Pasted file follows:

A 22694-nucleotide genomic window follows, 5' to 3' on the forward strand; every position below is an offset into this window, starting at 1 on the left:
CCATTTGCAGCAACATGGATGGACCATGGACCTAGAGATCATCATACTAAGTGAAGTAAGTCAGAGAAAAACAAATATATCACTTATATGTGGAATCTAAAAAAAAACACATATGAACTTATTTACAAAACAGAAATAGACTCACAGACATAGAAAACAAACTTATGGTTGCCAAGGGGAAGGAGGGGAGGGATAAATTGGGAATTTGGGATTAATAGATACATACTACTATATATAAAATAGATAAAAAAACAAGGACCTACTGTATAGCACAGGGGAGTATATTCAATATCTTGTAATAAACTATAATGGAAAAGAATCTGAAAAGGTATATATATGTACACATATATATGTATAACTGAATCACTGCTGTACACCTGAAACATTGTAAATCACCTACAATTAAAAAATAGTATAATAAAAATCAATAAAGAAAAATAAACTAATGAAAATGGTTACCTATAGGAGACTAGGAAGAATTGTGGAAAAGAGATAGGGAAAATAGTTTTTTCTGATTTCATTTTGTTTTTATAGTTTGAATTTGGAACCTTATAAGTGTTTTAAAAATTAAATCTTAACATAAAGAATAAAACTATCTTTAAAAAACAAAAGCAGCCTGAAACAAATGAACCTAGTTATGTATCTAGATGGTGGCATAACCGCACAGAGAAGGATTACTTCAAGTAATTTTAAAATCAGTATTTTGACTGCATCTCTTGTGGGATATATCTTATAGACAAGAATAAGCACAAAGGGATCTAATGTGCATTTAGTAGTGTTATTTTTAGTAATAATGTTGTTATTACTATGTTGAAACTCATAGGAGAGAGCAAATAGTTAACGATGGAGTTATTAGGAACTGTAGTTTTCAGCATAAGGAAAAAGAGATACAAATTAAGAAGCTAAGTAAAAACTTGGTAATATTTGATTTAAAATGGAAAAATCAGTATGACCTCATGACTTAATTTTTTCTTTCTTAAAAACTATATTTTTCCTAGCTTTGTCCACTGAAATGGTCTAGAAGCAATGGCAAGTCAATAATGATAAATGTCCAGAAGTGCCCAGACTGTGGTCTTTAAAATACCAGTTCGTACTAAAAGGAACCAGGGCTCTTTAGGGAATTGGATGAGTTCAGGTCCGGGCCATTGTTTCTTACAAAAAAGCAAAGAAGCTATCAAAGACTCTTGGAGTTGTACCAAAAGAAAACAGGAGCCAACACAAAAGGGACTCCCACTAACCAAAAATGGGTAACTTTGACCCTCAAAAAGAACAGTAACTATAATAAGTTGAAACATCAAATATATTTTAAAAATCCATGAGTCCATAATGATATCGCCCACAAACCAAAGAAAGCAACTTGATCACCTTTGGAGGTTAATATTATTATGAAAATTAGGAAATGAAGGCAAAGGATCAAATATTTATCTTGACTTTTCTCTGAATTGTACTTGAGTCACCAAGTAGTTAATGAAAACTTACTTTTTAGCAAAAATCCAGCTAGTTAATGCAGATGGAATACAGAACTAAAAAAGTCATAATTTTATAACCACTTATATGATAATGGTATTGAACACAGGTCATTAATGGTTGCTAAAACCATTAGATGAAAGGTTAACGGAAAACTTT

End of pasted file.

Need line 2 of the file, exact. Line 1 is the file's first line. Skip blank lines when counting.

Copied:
CCATTTGCAGCAACATGGATGGACCATGGACCTAGAGATCATCATACTAAGTGAAGTAAGTCAGAGAAAAACAAATATATCACTTATATGTGGAATCTAAAAAAAAACACATATGAACTTATTTACAAAACAGAAATAGACTCACAGACATAGAAAACAAACTTATGGTTGCCAAGGGGAAGGAGGGGAGGGATAAATTGGGAATTTGGGATTAATAGATACATACTACTATATATAAAATAGATAAAAAAACAAGGACCTACTGTATAGCACAGGGGAGTATATTCAATATCTTGTAATAAACTATAATGGAAAAGAATCTGAAAAGGTATATATATGTACACATATATATGTATAACTGAATCACTGCTGTACACCTGAAACATTGTAAATCACCTACAATTAAAAAATAGTATAATAAAAATCAATAAAGAAAAATAAACTAATGAAAATGGTTACCTATAGGAGACTAGGAAGAATTGTGGAAAAGAGATAGGGAAAATAGTTTTTTCTGATTTCATTTTGTTTTTATAGTTTGAATTTGGAACCTTATAAGTGTTTTAAAAATTAAATCTTAACATAAAGAATAAAACTATCTTTAAAAAACAAAAGCAGCCTGAAACAAATGAACCTAGTTATGTATCTAGATGGTGGCATAACCGCACAGAGAAGGATTACTTCAAGTAATTTTAAAATCAGTATTTTGACTGCATCTCTTGTGGGATATATCTTATAGACAAGAATAAGCACAAAGGGATCTAATGTGCATTTAGTAGTGTTATTTTTAGTAATAATGTTGTTATTACTATGTTGAAACTCATAGGAGAGAGCAAATAGTTAACGATGGAGTTATTAGGAACTGTAGTTTTCAGCATAAGGAAAAAGAGATACAAATTAAGAAGCTAAGTAAAAACTTGGTAATATTTGATTTAAAATGGAAAAATCAGTATGACCTCATGACTTAATTTTTTCTTTCTTAAAAACTATATTTTTCCTAGCTTTGTCCACTGAAATGGTCTAGAAGCAATGGCAAGTCAATAATGATAAATGTCCAGAAGTGCCCAGACTGTGGTCTTTAAAATACCAGTTCGTACTAAAAGGAACCAGGGCTCTTTAGGGAATTGGATGAGTTCAGGTCCGGGCCATTGTTTCTTACAAAAAAGCAAAGAAGCTATCAAAGACTCTTGGAGTTGTACCAAAAGAAAACAGGAGCCAACACAAAAGGGACTCCCACTAACCAAAAATGGGTAACTTTGACCCTCAAAAAGAACAGTAACTATAATAAGTTGAAACATCAAATATATTTTAAAAATCCATGAGTCCATAATGATATCGCCCACAAACCAAAGAAAGCAACTTGATCACCTTTGGAGGTTAATATTATTATGAAAATTAGGAAATGAAGGCAAAGGATCAAATATTTATCTTGACTTTTCTCTGAATTGTACTTGAGTCACCAAGTAGTTAATGAAAACTTACTTTTTAGCAAAAATCCAGCTAGTTAATGCAGATGGAATACAGAACTAAAAAAGTCATAATTTTATAACCACTTATATGATAATGGTATTGAACACAGGTCATTAATGGTTGCTAAAACCATTAGATGAAAGGTTAACGGAAAACTTT